These Porsche 911 Models Were Left In The 20th Century – HotCars

Dating back to the ’60s, these are a handful of the 911 models that, while no longer being produced, brought the brand forward to the modern day.
You've heard people say, "Rome wasn't built in a day," usually right after explaining their third failed attempt to get investors for their "unique" new fashion company. But, while that saying is too often used to justify people's choices, there is a reason why it is so well known – it's true.
Car companies and the models they design and build take years to layout, fund, and test, which is why so many of our favorite cars have changed significantly since they first appeared in the magazines of yesteryear.
Porsche, for example, conceived the 911, a current world-beater in performance, experience, and name cache. But the modern 911 models we see on the road now are not the same as they once were.
The 911 has been slowly pushed down a Porsche-laid path towards the reality of a perfect sports car, and today, we look at the stones that built that path.
Dating back to the '60s, these are a handful of the 911 models that, while no longer being produced, allowed its name to continue through 58 years of progress.
For Porsche, the 911 was an instant hit, meaning they had to shift new versions around to suit as many customers as possible. Some wanted comfort and an open-top, some wanted performance, and some wanted a standard 911 experience. This middle-of-the-road 911 came in 1968 as the 911 L.
The L came into existence only because Porsche decided to introduce a new entry-level 911, the 911 T. The T would have less power (110hp) and a 4-speed transmission. The engine and basic structure from the existing base model would go into the new 911 L, which was now one step up from the new base model 911 T. Porsche recently brought back the 911 T in its classically simple form.
As a one-year-only model, the 911 L is increasingly rare these days and collectors spend top dollar for numbers-matching examples. The L came from the factory with a 130hp 2.0-liter flat-six engine that could be paired to either a 5-speed manual or 4-speed Sportomatic transmission.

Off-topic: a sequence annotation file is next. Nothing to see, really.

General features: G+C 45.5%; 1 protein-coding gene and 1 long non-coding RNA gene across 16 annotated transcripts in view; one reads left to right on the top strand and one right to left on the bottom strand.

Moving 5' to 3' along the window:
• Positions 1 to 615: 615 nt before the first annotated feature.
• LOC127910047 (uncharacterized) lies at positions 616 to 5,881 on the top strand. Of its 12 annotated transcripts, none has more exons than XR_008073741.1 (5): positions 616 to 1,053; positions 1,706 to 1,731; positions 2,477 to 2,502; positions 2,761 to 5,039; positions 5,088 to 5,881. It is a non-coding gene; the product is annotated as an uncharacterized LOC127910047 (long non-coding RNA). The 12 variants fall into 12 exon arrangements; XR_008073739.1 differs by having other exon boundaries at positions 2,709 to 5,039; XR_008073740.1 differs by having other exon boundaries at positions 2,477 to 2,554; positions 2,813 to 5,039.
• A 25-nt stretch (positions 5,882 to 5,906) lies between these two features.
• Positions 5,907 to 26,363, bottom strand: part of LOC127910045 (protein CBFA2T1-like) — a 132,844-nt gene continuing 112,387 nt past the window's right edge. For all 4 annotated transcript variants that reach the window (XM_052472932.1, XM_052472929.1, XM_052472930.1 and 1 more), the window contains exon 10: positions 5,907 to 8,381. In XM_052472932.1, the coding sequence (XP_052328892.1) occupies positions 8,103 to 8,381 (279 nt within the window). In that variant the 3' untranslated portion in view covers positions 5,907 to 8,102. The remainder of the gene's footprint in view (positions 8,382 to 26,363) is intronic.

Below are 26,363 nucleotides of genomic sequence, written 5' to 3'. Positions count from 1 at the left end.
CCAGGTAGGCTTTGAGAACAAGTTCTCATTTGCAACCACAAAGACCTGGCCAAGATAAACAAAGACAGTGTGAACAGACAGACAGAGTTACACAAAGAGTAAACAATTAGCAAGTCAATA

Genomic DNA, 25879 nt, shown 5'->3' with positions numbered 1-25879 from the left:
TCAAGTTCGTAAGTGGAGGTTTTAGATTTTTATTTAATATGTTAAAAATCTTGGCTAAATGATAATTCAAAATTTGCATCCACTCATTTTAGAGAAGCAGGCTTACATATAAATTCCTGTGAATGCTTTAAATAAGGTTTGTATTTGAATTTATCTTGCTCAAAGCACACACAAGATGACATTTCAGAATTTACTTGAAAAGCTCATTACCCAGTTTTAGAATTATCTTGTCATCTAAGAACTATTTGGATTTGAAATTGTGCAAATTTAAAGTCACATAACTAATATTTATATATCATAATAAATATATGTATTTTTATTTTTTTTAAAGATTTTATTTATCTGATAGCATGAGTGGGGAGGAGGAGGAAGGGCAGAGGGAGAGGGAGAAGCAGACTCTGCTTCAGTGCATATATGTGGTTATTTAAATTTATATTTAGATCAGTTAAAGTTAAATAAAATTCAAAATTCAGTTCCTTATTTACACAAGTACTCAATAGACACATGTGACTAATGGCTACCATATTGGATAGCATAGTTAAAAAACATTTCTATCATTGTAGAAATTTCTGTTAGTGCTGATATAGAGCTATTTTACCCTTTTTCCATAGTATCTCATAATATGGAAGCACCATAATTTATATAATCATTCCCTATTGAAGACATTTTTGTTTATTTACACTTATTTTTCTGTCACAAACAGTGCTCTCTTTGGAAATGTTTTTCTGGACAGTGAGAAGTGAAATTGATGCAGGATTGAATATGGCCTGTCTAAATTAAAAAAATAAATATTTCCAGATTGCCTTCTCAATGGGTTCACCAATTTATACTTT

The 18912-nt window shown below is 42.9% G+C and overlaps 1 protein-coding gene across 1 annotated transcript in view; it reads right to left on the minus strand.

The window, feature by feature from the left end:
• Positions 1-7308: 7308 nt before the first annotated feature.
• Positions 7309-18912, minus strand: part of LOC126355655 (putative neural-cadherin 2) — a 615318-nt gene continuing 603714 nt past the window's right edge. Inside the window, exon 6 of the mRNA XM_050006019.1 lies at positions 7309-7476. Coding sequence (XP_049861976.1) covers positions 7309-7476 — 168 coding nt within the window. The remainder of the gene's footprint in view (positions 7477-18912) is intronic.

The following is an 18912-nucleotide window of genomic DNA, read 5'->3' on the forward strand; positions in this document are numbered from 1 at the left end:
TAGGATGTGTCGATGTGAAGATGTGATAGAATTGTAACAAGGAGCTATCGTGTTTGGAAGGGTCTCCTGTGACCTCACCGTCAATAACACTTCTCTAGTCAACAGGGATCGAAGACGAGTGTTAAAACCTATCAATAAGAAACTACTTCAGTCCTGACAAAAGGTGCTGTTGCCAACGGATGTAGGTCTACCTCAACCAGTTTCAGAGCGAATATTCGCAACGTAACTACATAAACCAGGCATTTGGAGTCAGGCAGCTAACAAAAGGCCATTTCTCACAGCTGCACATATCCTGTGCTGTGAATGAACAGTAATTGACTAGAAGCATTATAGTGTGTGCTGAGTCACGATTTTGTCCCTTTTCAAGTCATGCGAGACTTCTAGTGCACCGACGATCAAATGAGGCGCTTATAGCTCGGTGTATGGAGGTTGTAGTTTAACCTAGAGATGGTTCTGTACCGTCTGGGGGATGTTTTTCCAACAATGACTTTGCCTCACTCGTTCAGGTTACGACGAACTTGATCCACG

Related: This Is Why Porsche 911s Hold Their Value So Well
The evolution continues with the 911 E. This particular model entered production just one year after the 1968-only 911 L with the intent to replace it.
The reason being that Porsche had just designed a fresh generation of flat-sixes that needed a home. These new and bigger, 2.2-liter flat-sixes made anywhere from 140 hp to 165 hp, depending on trim level. The 911 L, with its 2.0-liter 13 0hp engine, was replaced in favor of the new 911 E that sported the fancy new engine.
Also, a quick note of perspective to remember is that the NB Miata made 140 hp in 1998, exactly 30 years after the 911 L did it.
The mid-60s was a time of enthusiasm for Porsche, not in production cars, though – in racing. The desire for a super 911 was rooted in the minds of several Porsche engineers but none more than Ferdinand Piëch, Ferry Porsche's nephew, who was now the head of R&D in Zuffenhausen.
In 1966, Piëch started by taking a 911 S and stripping it of all road-going dignity. The metal body panels were replaced with fiberglass, the windows were taken out and replaced with plexiglass, and everything but essentials were ripped out of the interior. Every little detail was combed through with Piëch's mantra of lightweight in mind.